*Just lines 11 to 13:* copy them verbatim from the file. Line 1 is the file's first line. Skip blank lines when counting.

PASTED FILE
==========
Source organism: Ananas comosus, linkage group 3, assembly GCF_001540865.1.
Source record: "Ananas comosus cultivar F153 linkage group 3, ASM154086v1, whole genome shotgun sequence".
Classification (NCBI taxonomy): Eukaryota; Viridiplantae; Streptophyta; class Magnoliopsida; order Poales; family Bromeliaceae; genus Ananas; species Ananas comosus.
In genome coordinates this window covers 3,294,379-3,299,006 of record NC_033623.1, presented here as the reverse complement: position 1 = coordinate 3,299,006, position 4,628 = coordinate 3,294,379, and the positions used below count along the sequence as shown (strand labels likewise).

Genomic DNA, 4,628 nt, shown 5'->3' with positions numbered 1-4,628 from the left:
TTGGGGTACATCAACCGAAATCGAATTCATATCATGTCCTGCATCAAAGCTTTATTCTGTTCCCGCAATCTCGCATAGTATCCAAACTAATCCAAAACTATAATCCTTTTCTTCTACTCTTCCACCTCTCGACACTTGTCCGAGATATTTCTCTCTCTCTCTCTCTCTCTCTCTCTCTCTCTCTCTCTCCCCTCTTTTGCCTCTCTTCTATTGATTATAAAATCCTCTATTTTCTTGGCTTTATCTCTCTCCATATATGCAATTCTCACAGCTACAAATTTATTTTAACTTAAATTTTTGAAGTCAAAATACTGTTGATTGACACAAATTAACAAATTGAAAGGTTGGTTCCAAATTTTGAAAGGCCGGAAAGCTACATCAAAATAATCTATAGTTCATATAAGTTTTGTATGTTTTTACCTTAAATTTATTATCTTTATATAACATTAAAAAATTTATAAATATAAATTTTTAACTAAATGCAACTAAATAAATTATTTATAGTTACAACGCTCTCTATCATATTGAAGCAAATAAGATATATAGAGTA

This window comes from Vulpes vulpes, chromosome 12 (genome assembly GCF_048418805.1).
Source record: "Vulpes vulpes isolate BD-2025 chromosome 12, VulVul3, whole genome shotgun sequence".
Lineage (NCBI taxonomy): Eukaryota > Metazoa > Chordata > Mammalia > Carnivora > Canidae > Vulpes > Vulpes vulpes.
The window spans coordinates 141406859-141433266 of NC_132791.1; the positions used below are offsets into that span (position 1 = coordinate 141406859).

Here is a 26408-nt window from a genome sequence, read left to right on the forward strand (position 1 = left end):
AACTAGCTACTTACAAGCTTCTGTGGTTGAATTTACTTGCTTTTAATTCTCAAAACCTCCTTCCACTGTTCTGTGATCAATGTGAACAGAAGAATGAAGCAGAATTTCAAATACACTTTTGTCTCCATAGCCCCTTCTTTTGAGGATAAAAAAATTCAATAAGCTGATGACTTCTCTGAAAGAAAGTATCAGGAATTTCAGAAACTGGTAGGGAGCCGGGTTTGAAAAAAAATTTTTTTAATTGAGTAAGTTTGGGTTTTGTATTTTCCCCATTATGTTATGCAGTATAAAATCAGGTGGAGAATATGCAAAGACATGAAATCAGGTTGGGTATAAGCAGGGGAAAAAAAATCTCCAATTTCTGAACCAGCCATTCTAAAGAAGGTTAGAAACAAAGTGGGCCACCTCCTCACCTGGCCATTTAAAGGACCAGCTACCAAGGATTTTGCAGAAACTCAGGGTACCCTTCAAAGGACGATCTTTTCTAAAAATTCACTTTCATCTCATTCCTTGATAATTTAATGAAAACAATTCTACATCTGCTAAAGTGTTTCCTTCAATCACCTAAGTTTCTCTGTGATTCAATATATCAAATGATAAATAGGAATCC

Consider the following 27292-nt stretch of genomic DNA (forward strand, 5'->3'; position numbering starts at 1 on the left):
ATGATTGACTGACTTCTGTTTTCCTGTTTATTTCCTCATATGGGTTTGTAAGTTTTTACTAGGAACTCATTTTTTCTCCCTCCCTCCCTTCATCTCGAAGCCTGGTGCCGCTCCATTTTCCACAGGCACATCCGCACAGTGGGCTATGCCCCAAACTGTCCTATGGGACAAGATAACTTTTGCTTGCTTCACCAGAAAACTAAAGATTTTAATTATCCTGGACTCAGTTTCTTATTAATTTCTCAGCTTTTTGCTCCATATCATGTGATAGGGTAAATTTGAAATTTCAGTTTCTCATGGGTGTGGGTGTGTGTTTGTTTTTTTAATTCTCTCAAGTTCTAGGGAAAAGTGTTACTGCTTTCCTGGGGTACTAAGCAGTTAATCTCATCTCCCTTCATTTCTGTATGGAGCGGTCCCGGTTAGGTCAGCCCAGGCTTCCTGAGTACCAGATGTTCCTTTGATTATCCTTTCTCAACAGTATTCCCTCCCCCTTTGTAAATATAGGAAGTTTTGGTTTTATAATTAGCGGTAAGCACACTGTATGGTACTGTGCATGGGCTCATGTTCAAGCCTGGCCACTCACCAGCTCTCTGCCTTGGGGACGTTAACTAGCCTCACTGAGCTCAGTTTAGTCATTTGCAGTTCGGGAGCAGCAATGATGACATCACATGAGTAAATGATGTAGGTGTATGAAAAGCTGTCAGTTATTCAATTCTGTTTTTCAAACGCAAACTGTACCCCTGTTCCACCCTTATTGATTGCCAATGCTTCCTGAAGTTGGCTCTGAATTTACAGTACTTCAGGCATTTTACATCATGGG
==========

Here is a 26408-nt window from a genome sequence, read left to right on the forward strand (position 1 = left end):
AACTAGCTACTTACAAGCTTCTGTGGTTGAATTTACTTGCTTTTAATTCTCAAAACCTCCTTCCACTGTTCTGTGATCAATGTGAACAGAAGAATGAAGCAGAATTTCAAATACACTTTTGTCTCCATAGCCCCTTCTTTTGAGGATAAAAAAATTCAATAAGCTGATGACTTCTCTGAAAGAAAGTATCAGGAATTTCAGAAACTGGTAGGGAGCCGGGTTTGAAAAAAAATTTTTTTAATTGAGTAAGTTTGGGTTTTGTATTTTCCCCATTATGTTATGCAGTATAAAATCAGGTGGAGAATATGCAAAGACATGAAATCAGGTTGGGTATAAGCAGGGGAAAAAAAATCTCCAATTTCTGAACCAGCCATTCTAAAGAAGGTTAGAAACAAAGTGGGCCACCTCCTCACCTGGCCATTTAAAGGACCAGCTACCAAGGATTTTGCAGAAACTCAGGGTACCCTTCAAAGGACGATCTTTTCTAAAAATTCACTTTCATCTCATTCCTTGATAATTTAATGAAAACAATTCTACATCTGCTAAAGTGTTTCCTTCAATCACCTAAGTTTCTCTGTGATTCAATATATCAAATGATAAATAGGAATCC

Consider the following 27292-nt stretch of genomic DNA (forward strand, 5'->3'; position numbering starts at 1 on the left):